Independent Clause: Definition & Examples

An error occurred trying to load this video.

Try refreshing the page, or contact customer support.

Coming up next: Run On Sentences: Examples & Corrections

You're on a roll. Keep up the good work!

Take Quiz Watch Next Lesson
 Replay
Your next lesson will play in 10 seconds
  • 0:01 Independent Clause Defined
  • 0:33 Sentence Types
  • 1:13 Run-ons & Fragments
  • 2:39 More About Fragments
  • 3:40 Lesson Summary
Add to Add to Add to

Want to watch this again later?

Log in or sign up to add this lesson to a Custom Course.

Login or Sign up

Timeline
Autoplay
Autoplay

Recommended Lessons and Courses for You

Lesson Transcript
Instructor: Mary Firestone
In this lesson, you'll learn what an independent clause is and how it's different from a dependent clause. You'll also learn some of the problems that writers encounter with independent clauses and how to correct them.

Independent Clause Defined

An independent clause is a group of words that can stand alone as a sentence. It has both a subject and a verb and forms a complete thought.

Clarity Depends on the Independent Clause

Independent clauses make clear communication possible, whether we're writing or speaking. Think of the independent clause as one of the natural laws of the English language, similar to gravity. Like gravity, we don't think about it, but we wouldn't function very well without it, either. Learning about independent clauses will help you recognize grammatical errors and make your writing more effective.

Sentence Types

Independent clauses are used in all types of complete sentences: simple, compound, complex and compound-complex. All require at least one independent clause. For example:

  • A simple sentence (with one independent clause) would be: 'Dave sleeps.'
  • A compound sentence (with two independent clauses) is: 'Dave sleeps, and Sam reads.'
  • A complex sentence (with one independent clause and at least one dependent clause) would be: 'When Dave sleeps, Sam reads.'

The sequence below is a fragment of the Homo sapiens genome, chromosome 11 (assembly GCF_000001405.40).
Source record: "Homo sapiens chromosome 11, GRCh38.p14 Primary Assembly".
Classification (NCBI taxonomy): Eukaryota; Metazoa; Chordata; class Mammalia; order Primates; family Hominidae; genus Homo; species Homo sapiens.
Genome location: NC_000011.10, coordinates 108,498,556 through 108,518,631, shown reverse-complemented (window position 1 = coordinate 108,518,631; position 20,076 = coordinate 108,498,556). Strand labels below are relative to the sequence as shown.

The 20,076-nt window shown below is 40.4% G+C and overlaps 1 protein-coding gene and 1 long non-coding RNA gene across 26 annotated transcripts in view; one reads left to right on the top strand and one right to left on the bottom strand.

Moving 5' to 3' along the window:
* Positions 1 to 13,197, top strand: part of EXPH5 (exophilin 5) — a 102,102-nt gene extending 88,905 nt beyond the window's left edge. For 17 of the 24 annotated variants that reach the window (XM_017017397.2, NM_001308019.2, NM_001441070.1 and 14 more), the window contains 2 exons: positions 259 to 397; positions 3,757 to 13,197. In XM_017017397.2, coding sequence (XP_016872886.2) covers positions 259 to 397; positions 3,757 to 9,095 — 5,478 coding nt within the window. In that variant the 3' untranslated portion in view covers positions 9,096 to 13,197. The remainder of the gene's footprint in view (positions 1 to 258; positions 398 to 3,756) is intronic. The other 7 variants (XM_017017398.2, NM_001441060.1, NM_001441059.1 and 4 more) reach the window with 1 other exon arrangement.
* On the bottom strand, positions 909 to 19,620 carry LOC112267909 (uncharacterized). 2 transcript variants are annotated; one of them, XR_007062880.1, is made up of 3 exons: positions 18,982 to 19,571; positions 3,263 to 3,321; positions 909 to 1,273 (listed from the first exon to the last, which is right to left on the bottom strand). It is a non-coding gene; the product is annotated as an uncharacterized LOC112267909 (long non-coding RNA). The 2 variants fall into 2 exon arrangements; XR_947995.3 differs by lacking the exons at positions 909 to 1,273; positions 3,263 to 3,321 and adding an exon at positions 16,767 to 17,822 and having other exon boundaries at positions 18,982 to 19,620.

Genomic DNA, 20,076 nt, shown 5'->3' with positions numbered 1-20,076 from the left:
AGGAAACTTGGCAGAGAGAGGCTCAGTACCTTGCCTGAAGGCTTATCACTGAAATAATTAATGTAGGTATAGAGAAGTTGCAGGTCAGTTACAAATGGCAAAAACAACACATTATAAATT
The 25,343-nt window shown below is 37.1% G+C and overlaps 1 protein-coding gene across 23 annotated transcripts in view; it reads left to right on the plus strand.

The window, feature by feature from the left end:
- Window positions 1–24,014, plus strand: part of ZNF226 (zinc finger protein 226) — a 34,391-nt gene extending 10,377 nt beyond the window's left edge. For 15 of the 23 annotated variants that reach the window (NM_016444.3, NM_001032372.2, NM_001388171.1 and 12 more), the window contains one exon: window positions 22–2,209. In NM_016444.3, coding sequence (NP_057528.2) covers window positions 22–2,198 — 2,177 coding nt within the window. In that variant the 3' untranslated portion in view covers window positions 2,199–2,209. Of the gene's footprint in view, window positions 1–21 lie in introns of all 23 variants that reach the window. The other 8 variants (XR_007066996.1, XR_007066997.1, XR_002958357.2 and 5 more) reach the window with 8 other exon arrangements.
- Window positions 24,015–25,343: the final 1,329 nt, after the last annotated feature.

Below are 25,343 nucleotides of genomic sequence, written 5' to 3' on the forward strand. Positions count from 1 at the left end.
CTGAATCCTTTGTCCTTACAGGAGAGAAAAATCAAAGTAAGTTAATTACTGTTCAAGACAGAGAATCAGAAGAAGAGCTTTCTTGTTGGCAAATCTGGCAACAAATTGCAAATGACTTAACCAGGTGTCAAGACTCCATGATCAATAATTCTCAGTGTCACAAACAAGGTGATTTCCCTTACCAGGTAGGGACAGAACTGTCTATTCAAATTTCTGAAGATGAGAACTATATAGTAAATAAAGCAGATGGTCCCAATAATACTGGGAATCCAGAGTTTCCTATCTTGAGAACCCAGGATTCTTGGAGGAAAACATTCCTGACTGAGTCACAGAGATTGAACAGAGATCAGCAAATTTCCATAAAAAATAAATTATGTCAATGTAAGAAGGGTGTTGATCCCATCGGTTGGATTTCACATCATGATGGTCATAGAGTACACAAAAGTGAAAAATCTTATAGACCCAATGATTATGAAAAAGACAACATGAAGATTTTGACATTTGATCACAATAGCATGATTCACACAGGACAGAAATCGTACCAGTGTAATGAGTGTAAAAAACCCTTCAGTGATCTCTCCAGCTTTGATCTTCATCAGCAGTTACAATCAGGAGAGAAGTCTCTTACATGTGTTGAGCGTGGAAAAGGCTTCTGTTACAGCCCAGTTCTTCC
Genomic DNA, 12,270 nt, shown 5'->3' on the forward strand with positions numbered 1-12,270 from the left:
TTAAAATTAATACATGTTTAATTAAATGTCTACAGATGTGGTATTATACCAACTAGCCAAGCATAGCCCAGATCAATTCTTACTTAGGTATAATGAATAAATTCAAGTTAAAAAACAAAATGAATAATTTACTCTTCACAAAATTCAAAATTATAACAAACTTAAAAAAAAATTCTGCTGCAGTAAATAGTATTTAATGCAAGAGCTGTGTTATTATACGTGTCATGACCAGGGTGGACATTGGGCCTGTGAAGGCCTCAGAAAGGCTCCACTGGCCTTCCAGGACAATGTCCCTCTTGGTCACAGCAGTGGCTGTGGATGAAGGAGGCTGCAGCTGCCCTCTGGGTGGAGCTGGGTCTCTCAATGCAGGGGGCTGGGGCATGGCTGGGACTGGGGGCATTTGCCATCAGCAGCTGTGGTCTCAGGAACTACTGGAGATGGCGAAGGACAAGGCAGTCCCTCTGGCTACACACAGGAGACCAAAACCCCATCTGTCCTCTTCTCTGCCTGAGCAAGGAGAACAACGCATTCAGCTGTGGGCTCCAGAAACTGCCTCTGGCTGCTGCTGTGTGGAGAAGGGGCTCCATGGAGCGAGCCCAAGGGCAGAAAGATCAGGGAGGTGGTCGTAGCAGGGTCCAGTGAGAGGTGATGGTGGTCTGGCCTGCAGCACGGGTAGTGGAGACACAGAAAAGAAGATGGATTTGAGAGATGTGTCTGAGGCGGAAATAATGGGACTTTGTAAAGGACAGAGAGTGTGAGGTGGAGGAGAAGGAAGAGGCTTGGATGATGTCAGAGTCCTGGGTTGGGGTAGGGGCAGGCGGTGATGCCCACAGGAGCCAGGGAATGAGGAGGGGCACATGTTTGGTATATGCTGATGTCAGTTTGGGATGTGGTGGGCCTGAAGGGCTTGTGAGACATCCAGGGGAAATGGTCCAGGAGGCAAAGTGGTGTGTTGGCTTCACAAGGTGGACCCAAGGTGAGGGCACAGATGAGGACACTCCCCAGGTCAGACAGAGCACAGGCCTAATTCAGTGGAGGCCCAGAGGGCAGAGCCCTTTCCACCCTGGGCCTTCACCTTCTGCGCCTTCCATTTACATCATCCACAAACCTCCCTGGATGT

• A complex-compound sentence (with at least two independent clauses and one dependent clause) is: 'Dave sleeps, and because he has the house quiet at last, Sam reads.'

Run-ons and Fragments

Like anything else, independent clauses have ways of going bad. For example, in compound and complex sentences, the right punctuation and coordinators are required. Without them, independent clauses become run-on sentences, and dependent clauses become sentence fragments.

If you write run-on sentences, readers will most likely end up going over it again and again in order to get a firm understanding of what you're trying to say. This is no fun for the reader, and it risks damaging your credibility as the writer.

Even though run-on sentences and fragments are fairly common, they're considered major English errors. Sometimes, you'll see them in literary works - some writers use artistic license to stray from the conventions of grammar - but they should otherwise be avoided.

Run-ons always involve at least two independent clauses. Here's an example:

'Dave sleeps Sam reads.'

Another type of run-on is the 'comma splice', as shown in this example:

'Dave sleeps, Sam reads.'

To unlock this lesson you must be a Study.com Member.
Create your account

Register for a free trial

Are you a student or a teacher?

Unlock Your Education

See for yourself why 30 million people use Study.com

Become a Study.com member and start learning now.
Become a Member  Back
What teachers are saying about Study.com
Free 5-day trial

Earning College Credit

Did you know… We have over 160 college courses that prepare you to earn credit by exam that is accepted by over 1,500 colleges and universities. You can test out of the first two years of college and save thousands off your degree. Anyone can earn credit-by-exam regardless of age or education level.

To learn more, visit our Earning Credit Page

Transferring credit to the school of your choice

Not sure what college you want to attend yet? Study.com has thousands of articles about every imaginable degree, area of study and career path that can help you find the school that's right for you.

Create an account to start this course today
Try it free for 5 days!
Create an account
Support